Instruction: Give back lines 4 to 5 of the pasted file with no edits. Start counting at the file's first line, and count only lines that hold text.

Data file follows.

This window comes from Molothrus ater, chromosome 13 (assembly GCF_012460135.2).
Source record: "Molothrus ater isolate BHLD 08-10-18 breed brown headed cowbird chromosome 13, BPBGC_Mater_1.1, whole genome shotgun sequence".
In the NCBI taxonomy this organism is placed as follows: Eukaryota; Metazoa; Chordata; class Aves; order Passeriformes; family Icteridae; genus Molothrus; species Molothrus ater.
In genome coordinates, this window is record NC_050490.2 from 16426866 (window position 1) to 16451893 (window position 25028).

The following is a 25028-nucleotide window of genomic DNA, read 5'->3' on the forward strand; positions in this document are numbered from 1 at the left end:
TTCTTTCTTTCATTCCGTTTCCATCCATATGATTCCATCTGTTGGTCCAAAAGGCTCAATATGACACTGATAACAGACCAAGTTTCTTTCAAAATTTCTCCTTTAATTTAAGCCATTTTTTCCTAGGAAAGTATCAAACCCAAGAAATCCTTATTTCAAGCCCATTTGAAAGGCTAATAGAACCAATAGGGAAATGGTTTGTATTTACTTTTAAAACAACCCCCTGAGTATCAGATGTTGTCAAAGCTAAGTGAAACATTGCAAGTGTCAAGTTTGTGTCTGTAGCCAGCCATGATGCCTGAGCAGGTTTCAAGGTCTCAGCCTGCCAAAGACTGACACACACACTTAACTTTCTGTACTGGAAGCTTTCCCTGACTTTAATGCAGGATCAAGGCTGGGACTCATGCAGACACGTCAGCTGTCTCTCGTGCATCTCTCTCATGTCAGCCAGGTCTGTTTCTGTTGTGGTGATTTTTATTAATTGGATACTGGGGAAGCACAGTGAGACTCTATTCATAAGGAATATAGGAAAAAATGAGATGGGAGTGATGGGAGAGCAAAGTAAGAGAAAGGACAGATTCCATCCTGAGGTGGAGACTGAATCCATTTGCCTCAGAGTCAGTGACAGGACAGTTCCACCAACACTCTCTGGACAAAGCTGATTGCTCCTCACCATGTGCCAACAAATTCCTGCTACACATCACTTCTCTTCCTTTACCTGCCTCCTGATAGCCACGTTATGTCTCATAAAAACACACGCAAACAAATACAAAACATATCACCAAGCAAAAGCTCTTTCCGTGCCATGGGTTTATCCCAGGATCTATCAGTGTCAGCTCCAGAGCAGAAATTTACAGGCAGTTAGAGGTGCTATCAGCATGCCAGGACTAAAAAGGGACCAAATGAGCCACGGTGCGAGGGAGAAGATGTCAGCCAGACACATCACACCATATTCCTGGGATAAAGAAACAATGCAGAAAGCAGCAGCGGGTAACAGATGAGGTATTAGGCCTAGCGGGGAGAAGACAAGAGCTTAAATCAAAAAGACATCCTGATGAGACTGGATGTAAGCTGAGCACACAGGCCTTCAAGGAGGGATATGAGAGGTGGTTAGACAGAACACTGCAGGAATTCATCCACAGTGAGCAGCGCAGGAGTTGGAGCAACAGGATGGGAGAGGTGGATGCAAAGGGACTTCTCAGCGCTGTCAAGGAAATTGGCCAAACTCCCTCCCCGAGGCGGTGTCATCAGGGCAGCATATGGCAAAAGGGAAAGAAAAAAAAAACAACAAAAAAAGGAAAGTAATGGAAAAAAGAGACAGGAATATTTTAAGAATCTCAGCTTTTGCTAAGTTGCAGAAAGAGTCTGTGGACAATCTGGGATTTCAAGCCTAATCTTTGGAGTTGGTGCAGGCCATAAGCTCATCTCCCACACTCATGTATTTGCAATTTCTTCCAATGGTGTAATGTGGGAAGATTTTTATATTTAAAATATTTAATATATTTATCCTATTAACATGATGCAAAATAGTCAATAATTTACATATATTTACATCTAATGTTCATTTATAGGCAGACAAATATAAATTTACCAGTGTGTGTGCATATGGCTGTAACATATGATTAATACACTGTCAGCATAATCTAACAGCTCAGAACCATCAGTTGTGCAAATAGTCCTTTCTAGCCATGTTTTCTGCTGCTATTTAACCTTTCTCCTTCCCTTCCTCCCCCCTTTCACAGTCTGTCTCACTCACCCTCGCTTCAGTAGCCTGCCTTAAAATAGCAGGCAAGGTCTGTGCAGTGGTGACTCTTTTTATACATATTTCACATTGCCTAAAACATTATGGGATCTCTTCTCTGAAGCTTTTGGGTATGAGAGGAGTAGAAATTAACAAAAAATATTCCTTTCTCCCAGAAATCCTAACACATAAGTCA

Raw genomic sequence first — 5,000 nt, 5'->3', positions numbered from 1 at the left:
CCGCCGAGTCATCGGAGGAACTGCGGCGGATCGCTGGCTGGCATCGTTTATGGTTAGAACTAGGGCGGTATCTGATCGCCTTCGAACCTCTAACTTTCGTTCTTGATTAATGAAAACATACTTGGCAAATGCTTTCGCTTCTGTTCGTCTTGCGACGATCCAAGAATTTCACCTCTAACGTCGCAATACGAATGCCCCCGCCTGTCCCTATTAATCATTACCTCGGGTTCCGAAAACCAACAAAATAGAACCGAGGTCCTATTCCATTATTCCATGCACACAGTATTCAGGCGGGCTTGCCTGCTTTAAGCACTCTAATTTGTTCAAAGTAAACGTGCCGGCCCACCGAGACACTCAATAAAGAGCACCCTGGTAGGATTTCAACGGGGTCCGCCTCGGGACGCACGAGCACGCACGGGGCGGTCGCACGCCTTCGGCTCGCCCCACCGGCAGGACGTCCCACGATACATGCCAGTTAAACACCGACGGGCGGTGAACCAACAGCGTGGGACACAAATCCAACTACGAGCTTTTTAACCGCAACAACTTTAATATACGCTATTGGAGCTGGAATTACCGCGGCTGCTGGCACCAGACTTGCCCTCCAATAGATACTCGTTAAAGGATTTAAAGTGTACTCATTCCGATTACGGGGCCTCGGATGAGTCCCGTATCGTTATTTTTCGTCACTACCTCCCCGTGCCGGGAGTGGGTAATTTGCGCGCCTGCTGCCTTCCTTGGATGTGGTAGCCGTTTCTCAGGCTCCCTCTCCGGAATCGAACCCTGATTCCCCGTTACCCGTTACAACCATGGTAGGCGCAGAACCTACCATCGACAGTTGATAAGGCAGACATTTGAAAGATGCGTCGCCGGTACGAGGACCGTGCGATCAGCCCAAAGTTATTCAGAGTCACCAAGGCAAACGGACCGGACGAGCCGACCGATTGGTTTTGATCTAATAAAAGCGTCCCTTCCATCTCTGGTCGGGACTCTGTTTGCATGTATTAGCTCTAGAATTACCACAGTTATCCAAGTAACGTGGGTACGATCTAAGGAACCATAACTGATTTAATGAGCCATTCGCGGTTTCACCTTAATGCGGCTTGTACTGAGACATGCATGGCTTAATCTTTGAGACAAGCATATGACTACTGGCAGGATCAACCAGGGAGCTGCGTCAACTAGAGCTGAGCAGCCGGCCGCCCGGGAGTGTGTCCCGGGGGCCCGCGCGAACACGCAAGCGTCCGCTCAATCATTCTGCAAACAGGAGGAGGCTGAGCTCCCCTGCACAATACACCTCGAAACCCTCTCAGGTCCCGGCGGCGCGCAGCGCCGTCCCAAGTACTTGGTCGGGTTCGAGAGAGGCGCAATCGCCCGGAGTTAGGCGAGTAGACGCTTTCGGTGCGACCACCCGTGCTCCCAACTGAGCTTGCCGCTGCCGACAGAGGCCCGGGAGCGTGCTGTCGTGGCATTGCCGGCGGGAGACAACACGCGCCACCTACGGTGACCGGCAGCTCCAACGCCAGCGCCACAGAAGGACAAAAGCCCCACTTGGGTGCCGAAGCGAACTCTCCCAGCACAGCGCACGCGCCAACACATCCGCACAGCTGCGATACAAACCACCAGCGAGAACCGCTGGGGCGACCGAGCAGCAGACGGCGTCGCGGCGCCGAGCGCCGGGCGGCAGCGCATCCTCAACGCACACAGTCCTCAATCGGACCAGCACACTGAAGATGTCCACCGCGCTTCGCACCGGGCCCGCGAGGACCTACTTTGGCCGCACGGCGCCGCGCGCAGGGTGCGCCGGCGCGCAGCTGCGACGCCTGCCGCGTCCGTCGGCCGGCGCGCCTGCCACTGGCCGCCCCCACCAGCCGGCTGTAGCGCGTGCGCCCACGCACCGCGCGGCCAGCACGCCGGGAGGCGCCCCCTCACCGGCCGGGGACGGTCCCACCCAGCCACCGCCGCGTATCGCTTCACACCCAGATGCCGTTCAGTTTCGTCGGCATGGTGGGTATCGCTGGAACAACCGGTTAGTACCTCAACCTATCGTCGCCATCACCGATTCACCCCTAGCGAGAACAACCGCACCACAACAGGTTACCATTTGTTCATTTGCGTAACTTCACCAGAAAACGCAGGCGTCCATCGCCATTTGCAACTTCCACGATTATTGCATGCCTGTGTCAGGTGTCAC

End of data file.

In genome coordinates, this window is record NC_050490.2 from 16426866 (window position 1) to 16451893 (window position 25028).

The following is a 25028-nucleotide window of genomic DNA, read 5'->3' on the forward strand; positions in this document are numbered from 1 at the left end: